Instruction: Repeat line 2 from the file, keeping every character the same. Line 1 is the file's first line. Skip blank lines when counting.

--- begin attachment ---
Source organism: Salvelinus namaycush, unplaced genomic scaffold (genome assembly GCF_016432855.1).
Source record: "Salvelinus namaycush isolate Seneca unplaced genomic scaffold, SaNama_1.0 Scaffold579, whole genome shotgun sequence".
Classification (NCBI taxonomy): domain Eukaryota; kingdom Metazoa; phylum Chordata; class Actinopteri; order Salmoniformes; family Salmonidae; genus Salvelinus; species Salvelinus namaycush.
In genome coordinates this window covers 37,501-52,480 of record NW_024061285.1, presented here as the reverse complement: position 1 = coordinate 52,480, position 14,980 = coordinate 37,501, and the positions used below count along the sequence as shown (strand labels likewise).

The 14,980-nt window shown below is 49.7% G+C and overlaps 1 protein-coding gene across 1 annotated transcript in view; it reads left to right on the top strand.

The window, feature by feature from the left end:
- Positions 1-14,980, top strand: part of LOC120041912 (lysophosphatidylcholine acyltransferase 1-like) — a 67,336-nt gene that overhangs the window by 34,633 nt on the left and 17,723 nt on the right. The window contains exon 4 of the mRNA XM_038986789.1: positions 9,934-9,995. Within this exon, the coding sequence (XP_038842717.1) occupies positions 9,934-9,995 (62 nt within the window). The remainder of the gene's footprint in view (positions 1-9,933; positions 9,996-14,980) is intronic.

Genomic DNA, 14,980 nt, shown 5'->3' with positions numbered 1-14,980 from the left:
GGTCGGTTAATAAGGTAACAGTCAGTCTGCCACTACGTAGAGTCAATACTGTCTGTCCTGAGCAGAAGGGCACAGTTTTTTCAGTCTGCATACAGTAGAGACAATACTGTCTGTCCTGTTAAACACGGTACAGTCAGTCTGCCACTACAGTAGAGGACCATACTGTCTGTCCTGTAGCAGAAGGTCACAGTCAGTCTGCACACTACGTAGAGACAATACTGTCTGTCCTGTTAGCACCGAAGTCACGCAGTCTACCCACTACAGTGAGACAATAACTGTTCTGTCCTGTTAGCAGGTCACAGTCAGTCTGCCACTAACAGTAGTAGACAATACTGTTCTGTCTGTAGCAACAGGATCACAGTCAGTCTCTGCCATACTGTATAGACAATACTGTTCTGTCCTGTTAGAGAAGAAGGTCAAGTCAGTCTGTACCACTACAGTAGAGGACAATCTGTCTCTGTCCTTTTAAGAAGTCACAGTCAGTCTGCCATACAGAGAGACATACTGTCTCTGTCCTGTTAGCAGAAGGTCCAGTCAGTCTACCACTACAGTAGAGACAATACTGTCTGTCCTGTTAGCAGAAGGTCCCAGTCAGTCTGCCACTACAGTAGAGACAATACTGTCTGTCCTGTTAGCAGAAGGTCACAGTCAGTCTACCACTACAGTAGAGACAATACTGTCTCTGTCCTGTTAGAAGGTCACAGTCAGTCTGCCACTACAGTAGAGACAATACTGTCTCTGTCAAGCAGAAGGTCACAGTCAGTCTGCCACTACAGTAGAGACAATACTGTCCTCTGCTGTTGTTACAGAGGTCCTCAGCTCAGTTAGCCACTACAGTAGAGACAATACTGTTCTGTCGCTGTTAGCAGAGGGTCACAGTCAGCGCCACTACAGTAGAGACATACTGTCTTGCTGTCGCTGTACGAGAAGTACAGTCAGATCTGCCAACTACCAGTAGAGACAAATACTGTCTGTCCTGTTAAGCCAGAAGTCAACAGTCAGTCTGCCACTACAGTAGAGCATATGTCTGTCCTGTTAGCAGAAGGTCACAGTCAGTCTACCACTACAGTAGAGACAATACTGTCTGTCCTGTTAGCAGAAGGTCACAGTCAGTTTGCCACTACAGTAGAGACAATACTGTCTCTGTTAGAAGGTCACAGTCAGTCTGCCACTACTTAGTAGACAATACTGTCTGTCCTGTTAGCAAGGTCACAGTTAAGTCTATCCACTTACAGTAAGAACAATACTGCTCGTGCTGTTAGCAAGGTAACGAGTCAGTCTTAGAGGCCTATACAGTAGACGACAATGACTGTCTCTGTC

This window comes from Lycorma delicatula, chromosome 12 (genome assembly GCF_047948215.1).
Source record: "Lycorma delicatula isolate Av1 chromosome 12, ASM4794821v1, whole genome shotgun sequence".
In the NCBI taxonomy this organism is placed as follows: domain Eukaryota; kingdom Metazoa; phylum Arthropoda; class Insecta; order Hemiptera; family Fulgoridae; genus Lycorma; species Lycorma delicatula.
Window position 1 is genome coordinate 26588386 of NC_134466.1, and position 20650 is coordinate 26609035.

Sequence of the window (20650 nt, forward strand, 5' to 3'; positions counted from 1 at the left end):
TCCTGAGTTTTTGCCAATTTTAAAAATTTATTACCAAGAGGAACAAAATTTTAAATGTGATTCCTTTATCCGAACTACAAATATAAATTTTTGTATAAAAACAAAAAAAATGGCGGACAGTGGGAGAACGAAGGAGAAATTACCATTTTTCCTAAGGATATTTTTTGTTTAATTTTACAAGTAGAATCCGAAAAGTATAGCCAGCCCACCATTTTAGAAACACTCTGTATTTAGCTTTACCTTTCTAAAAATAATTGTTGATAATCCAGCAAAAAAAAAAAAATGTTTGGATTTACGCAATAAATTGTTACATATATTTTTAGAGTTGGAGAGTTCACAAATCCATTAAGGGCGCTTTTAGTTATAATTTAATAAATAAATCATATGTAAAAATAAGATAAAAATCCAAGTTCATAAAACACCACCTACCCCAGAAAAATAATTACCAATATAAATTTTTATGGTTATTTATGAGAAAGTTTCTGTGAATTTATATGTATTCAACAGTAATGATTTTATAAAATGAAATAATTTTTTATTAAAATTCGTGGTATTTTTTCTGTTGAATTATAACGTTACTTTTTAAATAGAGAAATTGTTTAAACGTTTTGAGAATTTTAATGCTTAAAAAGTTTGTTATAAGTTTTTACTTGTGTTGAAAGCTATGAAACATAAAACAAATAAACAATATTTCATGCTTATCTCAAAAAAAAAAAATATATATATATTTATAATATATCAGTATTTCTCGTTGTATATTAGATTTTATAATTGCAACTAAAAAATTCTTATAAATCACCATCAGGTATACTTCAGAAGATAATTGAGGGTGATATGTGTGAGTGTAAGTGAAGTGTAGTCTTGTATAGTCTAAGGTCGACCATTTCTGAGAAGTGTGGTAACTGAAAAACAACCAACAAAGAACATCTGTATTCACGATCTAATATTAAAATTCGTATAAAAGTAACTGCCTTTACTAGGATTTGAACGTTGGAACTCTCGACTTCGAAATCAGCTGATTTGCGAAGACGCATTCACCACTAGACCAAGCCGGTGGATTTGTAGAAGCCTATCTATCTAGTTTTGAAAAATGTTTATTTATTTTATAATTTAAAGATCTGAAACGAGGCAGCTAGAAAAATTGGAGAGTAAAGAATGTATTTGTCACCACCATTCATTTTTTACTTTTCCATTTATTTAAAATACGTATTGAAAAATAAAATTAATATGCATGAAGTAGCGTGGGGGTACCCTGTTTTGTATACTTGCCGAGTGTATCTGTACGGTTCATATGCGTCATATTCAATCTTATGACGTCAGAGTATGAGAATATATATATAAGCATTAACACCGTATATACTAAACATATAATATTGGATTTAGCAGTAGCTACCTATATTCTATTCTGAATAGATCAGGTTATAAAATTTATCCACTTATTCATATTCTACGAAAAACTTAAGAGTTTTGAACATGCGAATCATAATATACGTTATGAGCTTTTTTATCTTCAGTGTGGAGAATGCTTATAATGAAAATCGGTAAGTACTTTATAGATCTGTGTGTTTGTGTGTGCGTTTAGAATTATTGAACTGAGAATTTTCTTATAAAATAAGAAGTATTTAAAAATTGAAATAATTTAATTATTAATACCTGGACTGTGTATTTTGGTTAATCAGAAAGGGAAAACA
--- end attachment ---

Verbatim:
Source record: "Salvelinus namaycush isolate Seneca unplaced genomic scaffold, SaNama_1.0 Scaffold579, whole genome shotgun sequence".